The Ancient Ways of Wessex tells the story of Wessex’s roads in the early medieval period, at the point at which they first emerge in the historical record. This is the age of the Anglo-Saxons and an era that witnessed the rise of a kingdom that was taken to the very brink of defeat by the Viking invasions of the ninth century. It is a period that goes on to become one within which we can trace the beginnings of the political entity we have come to know today as England. In a series of ten detailed case studies the reader is invited to consider historical and archaeological evidence, alongside topographic information and ancient place-names, in the reconstruction of the networks of routeways and communications that served the people and places of the Anglo-Saxon kingdom of Wessex.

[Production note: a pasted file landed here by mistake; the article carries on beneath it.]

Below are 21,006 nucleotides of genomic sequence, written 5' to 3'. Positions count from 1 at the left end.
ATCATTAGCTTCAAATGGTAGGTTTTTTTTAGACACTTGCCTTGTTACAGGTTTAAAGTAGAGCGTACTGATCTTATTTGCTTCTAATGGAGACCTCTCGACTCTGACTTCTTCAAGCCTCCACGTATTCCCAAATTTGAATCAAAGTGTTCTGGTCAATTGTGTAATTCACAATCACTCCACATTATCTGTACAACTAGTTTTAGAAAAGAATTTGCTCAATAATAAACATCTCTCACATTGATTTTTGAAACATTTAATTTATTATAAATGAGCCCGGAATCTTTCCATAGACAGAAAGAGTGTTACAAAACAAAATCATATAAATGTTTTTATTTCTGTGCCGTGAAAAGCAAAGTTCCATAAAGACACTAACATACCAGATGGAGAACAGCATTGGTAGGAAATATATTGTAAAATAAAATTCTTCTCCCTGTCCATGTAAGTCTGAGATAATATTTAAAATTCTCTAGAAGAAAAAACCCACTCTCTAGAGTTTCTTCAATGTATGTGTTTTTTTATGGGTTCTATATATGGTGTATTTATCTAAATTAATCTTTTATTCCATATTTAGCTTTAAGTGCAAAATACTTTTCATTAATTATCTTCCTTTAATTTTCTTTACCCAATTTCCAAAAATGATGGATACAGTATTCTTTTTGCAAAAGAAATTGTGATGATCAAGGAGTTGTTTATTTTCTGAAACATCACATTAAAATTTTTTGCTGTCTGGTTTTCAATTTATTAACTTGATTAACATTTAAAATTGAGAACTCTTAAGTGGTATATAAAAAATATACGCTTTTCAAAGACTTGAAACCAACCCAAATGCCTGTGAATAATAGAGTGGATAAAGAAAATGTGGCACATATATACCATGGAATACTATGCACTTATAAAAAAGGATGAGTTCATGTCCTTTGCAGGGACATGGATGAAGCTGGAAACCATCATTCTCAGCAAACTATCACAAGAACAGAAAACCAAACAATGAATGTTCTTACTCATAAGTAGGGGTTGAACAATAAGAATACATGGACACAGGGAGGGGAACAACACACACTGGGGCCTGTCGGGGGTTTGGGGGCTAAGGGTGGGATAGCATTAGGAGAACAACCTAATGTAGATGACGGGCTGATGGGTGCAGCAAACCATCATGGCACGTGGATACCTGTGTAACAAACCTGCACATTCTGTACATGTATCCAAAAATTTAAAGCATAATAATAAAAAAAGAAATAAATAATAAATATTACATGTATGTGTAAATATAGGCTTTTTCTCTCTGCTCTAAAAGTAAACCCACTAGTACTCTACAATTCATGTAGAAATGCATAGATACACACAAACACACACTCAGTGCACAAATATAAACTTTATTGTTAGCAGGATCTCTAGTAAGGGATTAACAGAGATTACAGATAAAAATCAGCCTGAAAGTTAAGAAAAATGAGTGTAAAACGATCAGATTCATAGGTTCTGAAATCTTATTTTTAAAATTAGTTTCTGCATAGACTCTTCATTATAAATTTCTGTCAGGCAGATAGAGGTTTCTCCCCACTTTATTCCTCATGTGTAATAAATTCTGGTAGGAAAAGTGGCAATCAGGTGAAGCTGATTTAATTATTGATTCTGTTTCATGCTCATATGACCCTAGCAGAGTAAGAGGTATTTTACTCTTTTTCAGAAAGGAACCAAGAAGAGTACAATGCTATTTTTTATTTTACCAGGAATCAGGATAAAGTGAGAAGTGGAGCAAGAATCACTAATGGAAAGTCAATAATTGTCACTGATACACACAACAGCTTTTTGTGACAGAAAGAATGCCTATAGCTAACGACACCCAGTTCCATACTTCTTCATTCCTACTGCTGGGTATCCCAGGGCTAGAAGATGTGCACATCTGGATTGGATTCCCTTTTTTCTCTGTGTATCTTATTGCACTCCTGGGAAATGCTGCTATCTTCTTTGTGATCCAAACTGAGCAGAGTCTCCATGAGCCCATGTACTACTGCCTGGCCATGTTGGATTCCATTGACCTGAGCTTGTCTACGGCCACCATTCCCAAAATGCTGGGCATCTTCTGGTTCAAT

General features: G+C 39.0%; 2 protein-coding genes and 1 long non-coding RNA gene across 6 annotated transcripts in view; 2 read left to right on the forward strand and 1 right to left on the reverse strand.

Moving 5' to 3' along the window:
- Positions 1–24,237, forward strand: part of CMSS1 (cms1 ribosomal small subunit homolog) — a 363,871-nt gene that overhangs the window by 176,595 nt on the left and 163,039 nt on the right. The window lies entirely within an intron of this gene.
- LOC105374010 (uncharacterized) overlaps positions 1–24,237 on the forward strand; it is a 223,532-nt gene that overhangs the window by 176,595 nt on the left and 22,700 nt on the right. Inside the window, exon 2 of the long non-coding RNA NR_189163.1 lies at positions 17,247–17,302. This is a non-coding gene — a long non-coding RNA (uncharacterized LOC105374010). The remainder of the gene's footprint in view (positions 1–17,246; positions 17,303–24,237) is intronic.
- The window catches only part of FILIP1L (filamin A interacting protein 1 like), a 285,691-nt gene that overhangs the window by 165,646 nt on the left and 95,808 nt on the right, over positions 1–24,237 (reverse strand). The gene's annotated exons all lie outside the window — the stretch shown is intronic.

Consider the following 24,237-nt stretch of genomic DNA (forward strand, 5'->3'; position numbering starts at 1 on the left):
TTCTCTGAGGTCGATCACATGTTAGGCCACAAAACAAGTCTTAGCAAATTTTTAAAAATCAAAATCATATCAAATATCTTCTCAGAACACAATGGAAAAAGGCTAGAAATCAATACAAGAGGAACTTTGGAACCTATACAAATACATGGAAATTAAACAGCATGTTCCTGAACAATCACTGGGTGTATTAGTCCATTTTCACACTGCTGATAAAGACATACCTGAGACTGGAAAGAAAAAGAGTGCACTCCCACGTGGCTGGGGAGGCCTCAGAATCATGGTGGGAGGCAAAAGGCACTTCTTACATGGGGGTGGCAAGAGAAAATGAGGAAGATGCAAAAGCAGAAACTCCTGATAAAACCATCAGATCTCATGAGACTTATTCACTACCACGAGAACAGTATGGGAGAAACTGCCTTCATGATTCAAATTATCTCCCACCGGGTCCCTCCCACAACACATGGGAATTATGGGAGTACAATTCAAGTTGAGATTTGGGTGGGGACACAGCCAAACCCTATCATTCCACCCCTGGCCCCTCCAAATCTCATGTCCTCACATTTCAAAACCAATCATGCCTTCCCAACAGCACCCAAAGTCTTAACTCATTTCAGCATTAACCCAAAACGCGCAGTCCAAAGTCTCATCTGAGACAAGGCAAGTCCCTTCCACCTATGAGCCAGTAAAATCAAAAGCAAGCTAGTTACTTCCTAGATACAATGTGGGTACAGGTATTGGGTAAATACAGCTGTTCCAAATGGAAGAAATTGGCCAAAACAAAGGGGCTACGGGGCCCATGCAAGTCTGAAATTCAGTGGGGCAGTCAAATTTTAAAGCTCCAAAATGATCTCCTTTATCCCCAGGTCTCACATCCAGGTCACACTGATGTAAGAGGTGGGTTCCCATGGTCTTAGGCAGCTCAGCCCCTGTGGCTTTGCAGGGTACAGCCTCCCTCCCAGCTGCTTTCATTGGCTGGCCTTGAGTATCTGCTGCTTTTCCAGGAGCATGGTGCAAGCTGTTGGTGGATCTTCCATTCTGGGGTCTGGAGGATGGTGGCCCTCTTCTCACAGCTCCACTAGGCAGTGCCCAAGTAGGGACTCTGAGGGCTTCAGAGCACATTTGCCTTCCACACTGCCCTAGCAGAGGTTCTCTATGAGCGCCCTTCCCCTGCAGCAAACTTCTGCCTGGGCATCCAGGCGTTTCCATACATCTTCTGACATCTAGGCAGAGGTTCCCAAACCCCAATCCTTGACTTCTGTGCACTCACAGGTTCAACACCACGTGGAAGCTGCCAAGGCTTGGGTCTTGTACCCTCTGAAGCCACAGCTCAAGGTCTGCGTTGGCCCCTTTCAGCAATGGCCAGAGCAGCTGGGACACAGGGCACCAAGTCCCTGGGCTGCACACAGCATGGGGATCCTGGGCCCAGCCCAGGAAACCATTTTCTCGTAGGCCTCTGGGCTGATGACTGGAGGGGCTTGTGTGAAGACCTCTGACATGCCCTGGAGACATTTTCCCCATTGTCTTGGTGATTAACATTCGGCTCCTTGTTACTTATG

Whether you were a peasant, pilgrim, drover, trader, warrior, bishop, king or queen, travel would have been fundamental to life in the early middle ages and this book explores the physical means by which the landscape was constituted to facilitate and improve the movement of people, goods and ideas from the seventh through to the eleventh centuries. What emerges is a dynamic web of interconnecting routeways serving multiple functions and one, perhaps, even busier than that in our own working countryside. A narrative of transition, one of both of continuity and change, provides a fresh and alternative window into the everyday workings of an early medieval landscape through the pathways trodden over a millennium ago.